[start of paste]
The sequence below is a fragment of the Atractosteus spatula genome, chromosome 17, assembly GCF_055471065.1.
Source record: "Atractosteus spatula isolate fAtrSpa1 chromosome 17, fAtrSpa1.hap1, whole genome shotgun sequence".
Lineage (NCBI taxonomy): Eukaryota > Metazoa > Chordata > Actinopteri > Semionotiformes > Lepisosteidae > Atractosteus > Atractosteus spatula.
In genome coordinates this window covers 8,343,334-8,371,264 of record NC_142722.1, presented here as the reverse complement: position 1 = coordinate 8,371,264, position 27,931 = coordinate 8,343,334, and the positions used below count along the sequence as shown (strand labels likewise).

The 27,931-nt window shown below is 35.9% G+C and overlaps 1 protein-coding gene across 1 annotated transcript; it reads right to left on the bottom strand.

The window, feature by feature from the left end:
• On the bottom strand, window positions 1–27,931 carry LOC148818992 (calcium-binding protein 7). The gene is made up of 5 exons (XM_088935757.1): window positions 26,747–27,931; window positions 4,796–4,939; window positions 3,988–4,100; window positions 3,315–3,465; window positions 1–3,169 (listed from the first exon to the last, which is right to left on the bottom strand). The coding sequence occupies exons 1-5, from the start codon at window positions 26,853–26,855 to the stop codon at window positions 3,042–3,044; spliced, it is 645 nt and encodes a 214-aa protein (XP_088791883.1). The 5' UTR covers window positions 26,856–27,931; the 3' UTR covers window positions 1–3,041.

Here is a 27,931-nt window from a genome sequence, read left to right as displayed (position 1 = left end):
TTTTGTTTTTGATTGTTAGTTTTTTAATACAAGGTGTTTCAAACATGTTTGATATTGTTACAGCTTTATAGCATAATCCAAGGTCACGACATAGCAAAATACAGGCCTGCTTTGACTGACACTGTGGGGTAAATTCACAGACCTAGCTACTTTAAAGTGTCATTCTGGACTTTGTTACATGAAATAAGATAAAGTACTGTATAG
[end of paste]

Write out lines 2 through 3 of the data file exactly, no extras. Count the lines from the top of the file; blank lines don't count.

Source record: "Atractosteus spatula isolate fAtrSpa1 chromosome 17, fAtrSpa1.hap1, whole genome shotgun sequence".
Lineage (NCBI taxonomy): Eukaryota > Metazoa > Chordata > Actinopteri > Semionotiformes > Lepisosteidae > Atractosteus > Atractosteus spatula.